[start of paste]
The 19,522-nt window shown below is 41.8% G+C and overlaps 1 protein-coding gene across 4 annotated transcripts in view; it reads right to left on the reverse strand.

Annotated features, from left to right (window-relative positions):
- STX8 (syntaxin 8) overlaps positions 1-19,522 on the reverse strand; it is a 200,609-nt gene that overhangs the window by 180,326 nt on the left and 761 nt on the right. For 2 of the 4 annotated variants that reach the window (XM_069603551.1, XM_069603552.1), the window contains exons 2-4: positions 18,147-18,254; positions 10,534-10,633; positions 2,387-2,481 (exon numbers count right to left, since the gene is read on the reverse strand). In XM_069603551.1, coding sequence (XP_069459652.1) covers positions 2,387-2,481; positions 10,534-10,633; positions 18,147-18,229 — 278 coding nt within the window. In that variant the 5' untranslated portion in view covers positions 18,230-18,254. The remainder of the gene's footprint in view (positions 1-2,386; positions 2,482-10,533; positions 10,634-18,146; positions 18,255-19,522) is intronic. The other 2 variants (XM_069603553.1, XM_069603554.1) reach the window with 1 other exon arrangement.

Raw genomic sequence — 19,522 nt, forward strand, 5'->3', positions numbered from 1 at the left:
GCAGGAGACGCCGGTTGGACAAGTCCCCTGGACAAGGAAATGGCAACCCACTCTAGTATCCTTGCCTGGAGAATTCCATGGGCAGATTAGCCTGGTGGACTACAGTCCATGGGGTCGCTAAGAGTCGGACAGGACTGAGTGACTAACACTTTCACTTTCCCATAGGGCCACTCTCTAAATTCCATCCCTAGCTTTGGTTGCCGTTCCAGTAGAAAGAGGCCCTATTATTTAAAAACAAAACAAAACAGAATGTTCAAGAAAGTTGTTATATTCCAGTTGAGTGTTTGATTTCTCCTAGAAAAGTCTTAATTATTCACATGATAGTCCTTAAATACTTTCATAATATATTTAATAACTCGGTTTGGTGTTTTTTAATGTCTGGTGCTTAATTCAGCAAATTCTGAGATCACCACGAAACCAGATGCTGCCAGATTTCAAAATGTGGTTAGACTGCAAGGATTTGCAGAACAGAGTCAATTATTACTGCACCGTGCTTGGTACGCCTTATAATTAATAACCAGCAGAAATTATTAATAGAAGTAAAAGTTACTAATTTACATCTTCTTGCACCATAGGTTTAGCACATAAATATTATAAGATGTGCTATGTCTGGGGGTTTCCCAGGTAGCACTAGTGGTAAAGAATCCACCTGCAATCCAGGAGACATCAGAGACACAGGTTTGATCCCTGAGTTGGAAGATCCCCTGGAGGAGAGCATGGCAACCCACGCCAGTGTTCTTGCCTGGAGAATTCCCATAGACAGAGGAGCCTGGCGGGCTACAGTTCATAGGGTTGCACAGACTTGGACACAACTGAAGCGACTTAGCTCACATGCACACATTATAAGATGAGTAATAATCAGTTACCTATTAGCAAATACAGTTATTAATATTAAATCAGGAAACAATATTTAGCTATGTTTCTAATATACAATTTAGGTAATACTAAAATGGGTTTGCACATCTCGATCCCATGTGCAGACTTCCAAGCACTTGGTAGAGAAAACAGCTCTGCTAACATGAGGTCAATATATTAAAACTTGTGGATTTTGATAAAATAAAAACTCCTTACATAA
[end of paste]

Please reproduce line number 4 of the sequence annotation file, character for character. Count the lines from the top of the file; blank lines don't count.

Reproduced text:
Raw genomic sequence — 19,522 nt, forward strand, 5'->3', positions numbered from 1 at the left: